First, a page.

My grandmother lived near the ocean in California, and one of my happiest childhood memories is playing in the surf at Big Corona. Sometimes we rode the waves on rubber mattresses or styrofoam boards. But I liked simple bodysurfing the best—jump up in a swell, start swimming, and let the wave carry you to the beach.
Timing was important, though. If you didn't catch the wave just right, it could flatten you. Even as a little girl, I learned the trick of diving under waves I wasn't going to catch. No matter how huge a breaker was, when I would dive under it I'd miss all the turbulence and force. Instead there was just a gentle rocking as the wave passed over me. Then I'd pop up to the surface again. Even the biggest waves didn't scare me once I knew how to get to that calm place.
I think of this often in relation to the waves of life—big ones like injustice, illness, rejection, or fear of any kind. There's a way to calm and safety, to what the book of Psalms describes as "the secret place of the most High." Ps. 91:1 In fact, the Bible gives many clear directions to this place, including this one from another psalm: "Be still, and know that I am God." Ps. 46:10
That can sound like an impossible demand when danger or loss is towering over us, but in fact all sorts of people have found stillness and safety in knowing God even under extreme circumstances. One example that inspires me is that of Massachusetts-born inventor and designer Buckminster Fuller. Recalling a time when personal tragedy and failure had led him to contemplate suicide, he said, "What seemed clear then was that I was going to have to ask myself very directly if I indeed had faith in a greater intellect and wisdom operating in this universe. And I said, 'Yes, I have.'" The Christian Science Monitor, September 23, 1983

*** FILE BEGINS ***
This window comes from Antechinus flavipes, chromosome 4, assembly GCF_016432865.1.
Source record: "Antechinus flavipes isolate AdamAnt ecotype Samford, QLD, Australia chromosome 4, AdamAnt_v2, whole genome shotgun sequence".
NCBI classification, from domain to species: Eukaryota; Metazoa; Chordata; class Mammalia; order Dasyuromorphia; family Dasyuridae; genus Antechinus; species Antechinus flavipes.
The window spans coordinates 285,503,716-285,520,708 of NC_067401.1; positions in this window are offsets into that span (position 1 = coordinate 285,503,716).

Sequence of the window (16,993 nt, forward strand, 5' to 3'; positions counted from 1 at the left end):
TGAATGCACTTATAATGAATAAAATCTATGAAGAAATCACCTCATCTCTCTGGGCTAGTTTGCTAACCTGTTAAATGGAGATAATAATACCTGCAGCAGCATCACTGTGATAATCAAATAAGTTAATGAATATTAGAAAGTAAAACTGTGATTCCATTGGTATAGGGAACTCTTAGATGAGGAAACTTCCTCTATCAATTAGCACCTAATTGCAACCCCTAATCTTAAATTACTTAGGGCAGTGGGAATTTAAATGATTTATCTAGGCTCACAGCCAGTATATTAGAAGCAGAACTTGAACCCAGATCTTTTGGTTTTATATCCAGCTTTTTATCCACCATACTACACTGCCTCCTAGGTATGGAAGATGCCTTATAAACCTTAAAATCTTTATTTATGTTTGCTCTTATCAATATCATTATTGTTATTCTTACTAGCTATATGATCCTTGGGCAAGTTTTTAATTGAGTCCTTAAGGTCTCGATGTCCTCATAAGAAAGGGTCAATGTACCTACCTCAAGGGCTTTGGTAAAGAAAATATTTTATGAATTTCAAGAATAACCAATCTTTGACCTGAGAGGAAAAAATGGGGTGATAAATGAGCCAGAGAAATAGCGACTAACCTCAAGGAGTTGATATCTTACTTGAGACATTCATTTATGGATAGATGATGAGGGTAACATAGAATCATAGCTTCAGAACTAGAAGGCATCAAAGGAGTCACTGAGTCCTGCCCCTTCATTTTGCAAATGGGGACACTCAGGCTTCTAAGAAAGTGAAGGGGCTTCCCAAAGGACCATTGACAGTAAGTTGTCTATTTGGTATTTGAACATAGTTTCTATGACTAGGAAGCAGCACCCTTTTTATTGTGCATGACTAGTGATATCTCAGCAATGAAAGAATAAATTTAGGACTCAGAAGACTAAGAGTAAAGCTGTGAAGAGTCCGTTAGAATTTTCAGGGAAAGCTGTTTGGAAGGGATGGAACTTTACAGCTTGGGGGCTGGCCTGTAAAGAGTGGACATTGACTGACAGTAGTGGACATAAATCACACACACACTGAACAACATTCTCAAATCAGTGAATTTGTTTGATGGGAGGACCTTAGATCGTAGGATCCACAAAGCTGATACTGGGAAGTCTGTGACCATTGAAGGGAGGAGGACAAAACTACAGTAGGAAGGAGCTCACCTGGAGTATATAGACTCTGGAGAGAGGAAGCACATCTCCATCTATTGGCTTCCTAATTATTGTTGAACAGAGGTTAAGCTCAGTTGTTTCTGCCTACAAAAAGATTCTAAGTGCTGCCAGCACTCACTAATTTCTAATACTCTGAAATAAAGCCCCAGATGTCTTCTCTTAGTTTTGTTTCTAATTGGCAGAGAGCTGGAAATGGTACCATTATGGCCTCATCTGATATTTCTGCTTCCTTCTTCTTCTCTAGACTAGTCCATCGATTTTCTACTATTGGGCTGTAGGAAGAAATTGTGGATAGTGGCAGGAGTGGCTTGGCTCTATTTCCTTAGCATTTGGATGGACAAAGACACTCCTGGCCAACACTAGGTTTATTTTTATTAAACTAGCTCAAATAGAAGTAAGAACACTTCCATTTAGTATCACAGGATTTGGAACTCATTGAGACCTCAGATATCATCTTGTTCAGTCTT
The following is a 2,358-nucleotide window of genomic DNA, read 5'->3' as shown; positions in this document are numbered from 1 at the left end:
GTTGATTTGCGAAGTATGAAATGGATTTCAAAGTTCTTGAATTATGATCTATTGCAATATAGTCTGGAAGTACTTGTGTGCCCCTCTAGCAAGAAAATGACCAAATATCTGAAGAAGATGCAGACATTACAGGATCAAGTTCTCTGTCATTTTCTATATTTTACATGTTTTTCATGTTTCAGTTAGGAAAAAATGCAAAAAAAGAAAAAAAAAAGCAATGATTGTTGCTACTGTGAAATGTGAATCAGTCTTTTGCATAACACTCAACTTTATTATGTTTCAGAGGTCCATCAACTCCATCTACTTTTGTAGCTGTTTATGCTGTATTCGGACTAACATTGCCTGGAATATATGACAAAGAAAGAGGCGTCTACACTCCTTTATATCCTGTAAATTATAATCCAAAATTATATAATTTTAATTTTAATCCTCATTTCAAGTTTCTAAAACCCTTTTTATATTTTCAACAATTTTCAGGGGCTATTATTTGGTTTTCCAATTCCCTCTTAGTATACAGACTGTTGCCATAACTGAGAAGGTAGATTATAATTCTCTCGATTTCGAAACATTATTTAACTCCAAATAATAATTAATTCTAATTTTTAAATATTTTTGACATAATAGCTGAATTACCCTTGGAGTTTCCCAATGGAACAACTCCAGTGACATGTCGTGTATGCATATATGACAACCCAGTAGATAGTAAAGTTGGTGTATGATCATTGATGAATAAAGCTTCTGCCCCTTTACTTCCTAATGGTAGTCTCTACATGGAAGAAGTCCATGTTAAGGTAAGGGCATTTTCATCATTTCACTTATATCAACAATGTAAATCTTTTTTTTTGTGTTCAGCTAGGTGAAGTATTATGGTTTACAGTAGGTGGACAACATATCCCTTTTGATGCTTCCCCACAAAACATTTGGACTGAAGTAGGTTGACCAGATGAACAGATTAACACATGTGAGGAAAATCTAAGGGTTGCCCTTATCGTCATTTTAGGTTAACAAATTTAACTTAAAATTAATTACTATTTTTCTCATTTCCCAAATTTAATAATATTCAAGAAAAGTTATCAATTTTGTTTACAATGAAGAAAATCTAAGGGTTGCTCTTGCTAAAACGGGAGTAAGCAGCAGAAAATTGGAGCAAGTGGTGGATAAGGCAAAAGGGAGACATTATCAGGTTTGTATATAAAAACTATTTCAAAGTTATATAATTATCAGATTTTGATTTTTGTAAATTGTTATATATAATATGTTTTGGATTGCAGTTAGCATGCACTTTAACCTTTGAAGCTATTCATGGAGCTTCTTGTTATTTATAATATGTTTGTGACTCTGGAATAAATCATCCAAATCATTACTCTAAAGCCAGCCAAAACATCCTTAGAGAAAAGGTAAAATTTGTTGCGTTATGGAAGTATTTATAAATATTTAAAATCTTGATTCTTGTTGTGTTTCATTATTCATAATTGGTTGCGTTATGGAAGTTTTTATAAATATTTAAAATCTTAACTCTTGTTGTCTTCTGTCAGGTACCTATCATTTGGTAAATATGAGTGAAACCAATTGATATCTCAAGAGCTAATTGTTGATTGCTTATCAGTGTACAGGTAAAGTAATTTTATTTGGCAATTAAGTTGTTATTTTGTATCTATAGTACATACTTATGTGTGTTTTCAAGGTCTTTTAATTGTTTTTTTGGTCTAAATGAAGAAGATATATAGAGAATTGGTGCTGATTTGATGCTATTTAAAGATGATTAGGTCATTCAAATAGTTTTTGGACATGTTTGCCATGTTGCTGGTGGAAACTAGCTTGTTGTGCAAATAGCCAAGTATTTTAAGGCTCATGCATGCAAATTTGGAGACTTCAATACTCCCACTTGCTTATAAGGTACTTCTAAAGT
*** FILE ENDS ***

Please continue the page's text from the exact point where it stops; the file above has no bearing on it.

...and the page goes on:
While "Bucky," as he was universally known, wasn't religious in a conventional sense, that moment of faith, of stillness and acknowledgment, marked the beginning of a major turning point in his life. With a boldness reminiscent of Biblical demands, he decided that instead of suicide, he had to "commit egocide." J. Baldwin, BuckyWorks: Buckminster Fuller's Ideas for Today (New York: John Wiley & Sons, 1996), p. 5 For him, that included a single-minded determination to move beyond self-interest and totally devote himself to improving humanity's physical environment. In Christian terms, the highest idea of unselfishness is giving up a material concept of life for a spiritual, Christly one. This spiritual consciousness is the safety we all can find, and after the waves of materialism pass, we emerge whole and free.
Yet so often when we're facing a crisis, we feel that it's all up to us, and we're not sure we can handle it. Just admitting that there's a higher intelligence and power than ourselves begins to bring peace. We're not alone. God is infinite wisdom, and more wonderful still, this wisdom is infinite Love! God is always with us, and we feel the power of this assurance more as we understand the Science behind it.